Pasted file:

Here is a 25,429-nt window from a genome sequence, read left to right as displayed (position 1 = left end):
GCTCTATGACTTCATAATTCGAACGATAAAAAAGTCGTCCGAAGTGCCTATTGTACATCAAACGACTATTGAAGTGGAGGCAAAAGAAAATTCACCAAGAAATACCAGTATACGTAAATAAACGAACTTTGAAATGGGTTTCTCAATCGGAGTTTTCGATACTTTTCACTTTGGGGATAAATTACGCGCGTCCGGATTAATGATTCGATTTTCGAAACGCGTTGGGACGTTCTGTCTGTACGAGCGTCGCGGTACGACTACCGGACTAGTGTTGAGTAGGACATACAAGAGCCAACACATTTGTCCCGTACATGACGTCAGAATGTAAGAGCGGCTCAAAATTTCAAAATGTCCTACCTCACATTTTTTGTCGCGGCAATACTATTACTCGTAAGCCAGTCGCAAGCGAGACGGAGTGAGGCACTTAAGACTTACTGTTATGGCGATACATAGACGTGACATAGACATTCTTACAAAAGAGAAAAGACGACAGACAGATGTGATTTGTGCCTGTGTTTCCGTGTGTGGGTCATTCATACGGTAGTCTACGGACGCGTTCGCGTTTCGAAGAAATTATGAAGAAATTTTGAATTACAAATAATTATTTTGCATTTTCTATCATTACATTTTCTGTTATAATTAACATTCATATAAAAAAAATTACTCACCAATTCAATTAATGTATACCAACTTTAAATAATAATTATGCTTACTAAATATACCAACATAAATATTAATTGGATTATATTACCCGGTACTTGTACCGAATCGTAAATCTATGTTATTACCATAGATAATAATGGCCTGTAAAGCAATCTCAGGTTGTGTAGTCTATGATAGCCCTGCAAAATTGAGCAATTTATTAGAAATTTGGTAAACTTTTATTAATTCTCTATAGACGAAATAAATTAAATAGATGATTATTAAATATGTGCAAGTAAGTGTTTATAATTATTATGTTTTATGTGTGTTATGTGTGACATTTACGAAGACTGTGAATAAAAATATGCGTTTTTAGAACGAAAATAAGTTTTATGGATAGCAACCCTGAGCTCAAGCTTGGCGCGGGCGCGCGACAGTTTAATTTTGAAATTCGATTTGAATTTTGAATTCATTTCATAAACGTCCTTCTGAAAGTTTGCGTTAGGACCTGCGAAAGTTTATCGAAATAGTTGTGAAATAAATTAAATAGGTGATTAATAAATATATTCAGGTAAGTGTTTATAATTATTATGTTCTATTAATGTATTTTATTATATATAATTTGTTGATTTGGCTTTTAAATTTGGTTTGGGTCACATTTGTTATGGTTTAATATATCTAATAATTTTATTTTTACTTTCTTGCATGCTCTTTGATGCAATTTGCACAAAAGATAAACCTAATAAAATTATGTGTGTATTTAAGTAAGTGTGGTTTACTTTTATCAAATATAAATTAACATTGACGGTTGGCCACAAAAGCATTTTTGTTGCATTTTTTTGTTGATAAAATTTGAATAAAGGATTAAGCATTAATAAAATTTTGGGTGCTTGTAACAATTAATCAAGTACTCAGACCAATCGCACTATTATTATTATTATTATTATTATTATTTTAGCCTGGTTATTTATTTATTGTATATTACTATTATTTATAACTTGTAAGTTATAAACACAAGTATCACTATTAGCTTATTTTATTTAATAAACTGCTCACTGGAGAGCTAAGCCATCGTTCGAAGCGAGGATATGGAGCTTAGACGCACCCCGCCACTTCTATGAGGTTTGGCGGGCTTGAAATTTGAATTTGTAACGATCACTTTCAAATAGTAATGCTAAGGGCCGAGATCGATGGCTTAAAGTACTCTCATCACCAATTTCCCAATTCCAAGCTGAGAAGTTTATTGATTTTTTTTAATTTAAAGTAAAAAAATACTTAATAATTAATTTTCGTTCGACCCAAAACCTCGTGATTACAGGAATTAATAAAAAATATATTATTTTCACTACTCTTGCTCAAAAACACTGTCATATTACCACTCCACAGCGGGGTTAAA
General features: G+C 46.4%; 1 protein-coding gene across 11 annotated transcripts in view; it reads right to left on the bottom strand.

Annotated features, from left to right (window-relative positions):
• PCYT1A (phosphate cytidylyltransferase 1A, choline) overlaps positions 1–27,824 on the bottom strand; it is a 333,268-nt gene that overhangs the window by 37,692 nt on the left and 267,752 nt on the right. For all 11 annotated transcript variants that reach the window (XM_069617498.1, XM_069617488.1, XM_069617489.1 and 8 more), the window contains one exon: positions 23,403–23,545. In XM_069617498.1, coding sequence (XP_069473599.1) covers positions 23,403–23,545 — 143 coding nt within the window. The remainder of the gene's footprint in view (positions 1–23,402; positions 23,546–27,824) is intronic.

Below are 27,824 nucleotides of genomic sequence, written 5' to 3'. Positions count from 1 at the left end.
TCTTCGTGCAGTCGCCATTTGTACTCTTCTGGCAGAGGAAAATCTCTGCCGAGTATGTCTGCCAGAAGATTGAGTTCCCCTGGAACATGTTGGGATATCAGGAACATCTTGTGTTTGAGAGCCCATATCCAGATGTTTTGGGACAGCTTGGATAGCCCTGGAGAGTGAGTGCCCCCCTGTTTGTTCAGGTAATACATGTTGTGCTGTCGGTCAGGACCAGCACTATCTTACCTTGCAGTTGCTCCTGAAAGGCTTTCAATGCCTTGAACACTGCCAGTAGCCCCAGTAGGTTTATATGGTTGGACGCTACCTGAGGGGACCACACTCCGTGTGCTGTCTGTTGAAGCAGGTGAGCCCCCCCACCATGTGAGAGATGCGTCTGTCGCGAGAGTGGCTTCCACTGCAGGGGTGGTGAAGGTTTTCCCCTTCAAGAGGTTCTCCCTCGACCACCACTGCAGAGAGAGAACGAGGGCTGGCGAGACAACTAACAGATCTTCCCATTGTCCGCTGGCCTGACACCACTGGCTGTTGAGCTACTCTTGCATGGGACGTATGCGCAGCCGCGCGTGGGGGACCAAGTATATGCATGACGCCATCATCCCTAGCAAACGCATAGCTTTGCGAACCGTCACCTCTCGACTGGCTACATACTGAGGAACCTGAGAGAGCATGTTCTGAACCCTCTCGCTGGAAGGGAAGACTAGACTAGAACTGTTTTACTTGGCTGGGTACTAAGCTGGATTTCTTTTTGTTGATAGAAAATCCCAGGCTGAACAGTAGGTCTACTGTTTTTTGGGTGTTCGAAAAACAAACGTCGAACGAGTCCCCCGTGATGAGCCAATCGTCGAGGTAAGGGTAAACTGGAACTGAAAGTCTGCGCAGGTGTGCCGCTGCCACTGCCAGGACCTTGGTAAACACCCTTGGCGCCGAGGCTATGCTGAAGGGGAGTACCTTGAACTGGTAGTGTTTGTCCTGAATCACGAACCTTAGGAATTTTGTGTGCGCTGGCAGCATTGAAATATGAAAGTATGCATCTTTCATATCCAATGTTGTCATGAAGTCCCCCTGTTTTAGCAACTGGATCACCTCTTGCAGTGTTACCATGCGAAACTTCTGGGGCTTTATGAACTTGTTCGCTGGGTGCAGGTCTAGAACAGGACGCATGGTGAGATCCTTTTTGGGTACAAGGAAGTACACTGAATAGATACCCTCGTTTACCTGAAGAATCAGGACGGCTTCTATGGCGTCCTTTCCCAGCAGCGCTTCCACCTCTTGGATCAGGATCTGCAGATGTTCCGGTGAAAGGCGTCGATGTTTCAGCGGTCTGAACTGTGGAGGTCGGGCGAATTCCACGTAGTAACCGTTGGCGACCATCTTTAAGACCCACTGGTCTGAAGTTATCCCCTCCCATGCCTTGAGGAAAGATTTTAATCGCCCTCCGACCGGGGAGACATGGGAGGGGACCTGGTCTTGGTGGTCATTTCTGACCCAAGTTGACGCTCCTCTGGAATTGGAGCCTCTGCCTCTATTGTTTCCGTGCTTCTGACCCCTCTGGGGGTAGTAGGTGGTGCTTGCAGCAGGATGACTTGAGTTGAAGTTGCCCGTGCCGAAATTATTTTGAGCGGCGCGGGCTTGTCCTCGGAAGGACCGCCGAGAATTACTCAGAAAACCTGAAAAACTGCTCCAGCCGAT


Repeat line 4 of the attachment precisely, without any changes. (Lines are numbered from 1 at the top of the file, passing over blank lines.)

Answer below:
Annotated features, from left to right (window-relative positions):